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Attending a Workshop: CHI 2010 Call for Participation

Quick Facts

  • Submission: Please check the page of the workshop to which you would like to submit for details (links below). The latest due date will be January 6, 2010, but many workshops will have earlier deadlines.
  • Notification: No later than January 30, 2010, but many workshops will notify participants earlier.
  • FAQ and any late breaking information: http://taramatthews.org/workshop-faq.html

Message from the Workshops Co-chairs

Workshops are a chance for members of a community with common interests to meet in the context of a focused and interactive discussion. If you are working in an emerging area in HCI, please consider organizing a workshop. They are an opportunity to move a new field forward and build community. CHI workshops might address basic research, applied research, HCI practice, new methodologies, emerging application areas, design innovations, management and organizational issues, or HCI education. Each workshop should generate ideas that will give the HCI community a new, organized way of thinking about the topic or that suggest promising directions for future research. Some workshops have resulted in edited books or special issues of journals; you may consider including this goal in the design of your workshop. Others have created communities that spawned new, more specialized conferences.

Tara Matthews (IBM Research, Almaden)
Jacob Wobbrock (University of Washington)
Contact: workshops@chi2010.org

What is a CHI Workshop?

Workshops will be held on Saturday and Sunday April 10 and 11, 2010. A workshop may be one or two days in length. Workshops are scheduled for six working hours per day, with a mid-morning break, a lunch break, and a mid-afternoon break. Workshops typically have 15 to 20 participants. Focused interaction among participants is important, so participants must have informed positions based on prior experience. And workshops should ideally foster discussion and exchange; they should not be miniature paper presentation sessions.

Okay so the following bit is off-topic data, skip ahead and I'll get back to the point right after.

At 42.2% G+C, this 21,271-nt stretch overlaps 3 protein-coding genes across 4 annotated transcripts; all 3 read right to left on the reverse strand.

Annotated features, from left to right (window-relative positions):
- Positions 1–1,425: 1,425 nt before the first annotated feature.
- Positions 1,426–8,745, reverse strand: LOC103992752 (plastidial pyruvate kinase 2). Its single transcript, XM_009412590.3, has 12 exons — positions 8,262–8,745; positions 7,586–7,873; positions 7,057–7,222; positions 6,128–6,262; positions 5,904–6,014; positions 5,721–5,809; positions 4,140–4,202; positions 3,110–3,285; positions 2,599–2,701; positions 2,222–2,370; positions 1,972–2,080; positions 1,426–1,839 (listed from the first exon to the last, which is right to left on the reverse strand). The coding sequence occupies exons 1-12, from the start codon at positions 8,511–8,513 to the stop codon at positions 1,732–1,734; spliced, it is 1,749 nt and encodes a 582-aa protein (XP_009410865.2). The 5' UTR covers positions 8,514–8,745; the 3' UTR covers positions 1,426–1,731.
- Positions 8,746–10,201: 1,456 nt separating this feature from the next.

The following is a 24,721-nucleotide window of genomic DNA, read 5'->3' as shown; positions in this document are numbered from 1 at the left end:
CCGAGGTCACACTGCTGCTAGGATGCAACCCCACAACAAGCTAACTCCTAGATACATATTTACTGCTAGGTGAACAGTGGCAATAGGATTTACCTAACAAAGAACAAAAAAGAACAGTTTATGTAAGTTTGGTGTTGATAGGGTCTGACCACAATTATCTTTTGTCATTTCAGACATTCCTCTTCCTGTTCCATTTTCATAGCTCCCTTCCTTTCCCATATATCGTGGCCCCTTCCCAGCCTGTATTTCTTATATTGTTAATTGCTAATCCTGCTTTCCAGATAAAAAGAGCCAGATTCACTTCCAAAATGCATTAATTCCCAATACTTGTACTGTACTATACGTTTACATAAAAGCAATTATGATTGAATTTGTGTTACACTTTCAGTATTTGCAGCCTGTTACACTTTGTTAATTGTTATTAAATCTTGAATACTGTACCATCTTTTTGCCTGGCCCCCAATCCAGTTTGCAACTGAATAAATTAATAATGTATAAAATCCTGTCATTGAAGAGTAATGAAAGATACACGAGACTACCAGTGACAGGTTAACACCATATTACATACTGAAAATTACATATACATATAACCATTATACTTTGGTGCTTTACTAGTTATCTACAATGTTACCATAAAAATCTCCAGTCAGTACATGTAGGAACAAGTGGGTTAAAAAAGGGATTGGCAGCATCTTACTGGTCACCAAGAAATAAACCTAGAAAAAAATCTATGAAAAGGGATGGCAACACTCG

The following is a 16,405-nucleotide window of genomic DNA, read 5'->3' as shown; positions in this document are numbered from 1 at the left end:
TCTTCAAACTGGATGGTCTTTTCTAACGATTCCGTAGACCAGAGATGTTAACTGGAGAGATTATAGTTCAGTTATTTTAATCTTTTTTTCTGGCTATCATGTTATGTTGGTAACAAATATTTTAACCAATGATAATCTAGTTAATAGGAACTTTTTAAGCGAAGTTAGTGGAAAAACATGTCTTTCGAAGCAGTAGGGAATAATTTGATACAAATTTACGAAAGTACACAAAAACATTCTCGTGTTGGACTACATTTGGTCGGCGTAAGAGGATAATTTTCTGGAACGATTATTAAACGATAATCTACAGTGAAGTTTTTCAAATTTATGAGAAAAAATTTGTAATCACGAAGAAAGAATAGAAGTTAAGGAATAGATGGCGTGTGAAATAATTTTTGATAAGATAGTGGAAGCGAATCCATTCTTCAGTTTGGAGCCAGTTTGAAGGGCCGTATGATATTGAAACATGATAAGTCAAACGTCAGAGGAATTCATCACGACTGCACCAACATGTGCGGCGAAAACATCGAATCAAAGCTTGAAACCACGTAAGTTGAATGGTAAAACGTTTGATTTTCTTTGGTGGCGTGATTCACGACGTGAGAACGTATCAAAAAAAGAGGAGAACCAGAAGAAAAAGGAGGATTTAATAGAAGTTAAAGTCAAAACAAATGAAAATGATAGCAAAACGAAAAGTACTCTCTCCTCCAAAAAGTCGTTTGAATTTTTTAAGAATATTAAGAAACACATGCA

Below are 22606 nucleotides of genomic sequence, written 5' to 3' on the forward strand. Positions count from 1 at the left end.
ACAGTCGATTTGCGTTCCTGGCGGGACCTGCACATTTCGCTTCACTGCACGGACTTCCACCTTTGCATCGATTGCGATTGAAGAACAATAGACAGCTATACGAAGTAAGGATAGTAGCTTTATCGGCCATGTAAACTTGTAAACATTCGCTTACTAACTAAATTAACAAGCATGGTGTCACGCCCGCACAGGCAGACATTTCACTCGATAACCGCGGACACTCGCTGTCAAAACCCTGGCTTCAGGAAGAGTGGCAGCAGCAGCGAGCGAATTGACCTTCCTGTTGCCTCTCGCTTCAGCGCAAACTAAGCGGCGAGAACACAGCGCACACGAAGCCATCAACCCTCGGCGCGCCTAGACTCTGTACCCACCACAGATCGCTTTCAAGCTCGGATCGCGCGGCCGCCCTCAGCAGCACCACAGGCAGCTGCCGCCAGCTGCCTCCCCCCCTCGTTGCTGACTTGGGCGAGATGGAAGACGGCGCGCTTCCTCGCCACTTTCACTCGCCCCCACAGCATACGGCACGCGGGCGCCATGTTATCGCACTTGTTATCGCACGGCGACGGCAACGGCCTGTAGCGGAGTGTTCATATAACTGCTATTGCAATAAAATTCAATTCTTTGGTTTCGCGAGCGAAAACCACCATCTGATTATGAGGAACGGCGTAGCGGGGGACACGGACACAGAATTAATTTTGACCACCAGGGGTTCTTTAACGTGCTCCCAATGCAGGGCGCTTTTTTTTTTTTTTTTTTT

There are two groups of people involved in a workshop: the organizers and the participants. Workshop organizers submit a workshop proposal to CHI using the PCS submission system. The proposals are reviewed and either accepted or rejected. If a workshop is accepted, the workshop will be publicized by both CHI and the workshop organizers.

Workshop participants attend the workshop. Persons interested in being workshop participants must submit a position paper to the organizers of that workshop. Position papers are reviewed by the workshop organizers using their own criteria, and the organizers decide on the final list of participants. Workshops are only open to people who have had their position paper accepted by the workshop organizers. Participants must register for both the workshop and the CHI conference itself.

Participating in a Workshop

CHI 2010 workshops are listed below. To participate in a workshop, please look at the webpage of the workshop to learn about submitting a position paper to the workshop.

All workshop participants must register for both the workshop (last year the price was $175 for a one-day workshop and $250 for a two-day workshop) and for at least one day of the main conference (please view the current information about prices). The reason for this policy is that workshops are supposed to be a part of the CHI conference, not separate events that happen to be in the same location at the same time. The intention is that people will be attending the conference as well; the one-day registration is a special exception. Roughly speaking, the conference fee pays your share of all the overall conference expenses – the professional staff, A/V, publicity, web site, committee expenses, etc. The workshop fee is supposed to be the actual incremental cost of the having the workshop (room rental, food). Only those who have had position papers accepted can attend workshops. If you are an accepted workshop participant, you will be provided a registration code.

All workshops start at 9:00 am on the specified day(s), and will end approximately at 6:00 pm.

List of CHI 2010 Workshops

Workshop NameApril Date(s)Organizers
BELIV'10 - Beyond time and Errors: novel evaLuation methods for Information Visualization April 10 & 11 Enrico Bertini - University of Fribourg
Heidi Lam - Google Inc.
Adam Perer - IBM Haifa Research Lab
Whole Body Interaction 2010 April 10 & 11 David England - Liverpool John Moores University
Jennifer Sheridan - London Knowledge Lab
Beth Crane - University of Michigan
Model-Driven Development of Advanced User Interfaces April 10 Jan Van den Bergh - Hasselt University
Gerrit Meixner - DFKI
Kai Breiner - Fraunhofer IESE, Germany
Andreas Pleuss - Lero
Stefan Sauer - University of Paderborn
Heinrich Hussmann - University of Munich
Models, theories and methods of studying online behavior April 10 Barry Brown - University of California, San Diego
Cliff Lampe - Michigan State University
Kerry Rodden - Google
Nicolas Ducheneaut - Palo Alto Research Center
Context-Adaptive Interaction for Collaborative Work April 10 Jürgen Ziegler - University of Duisburg-Essen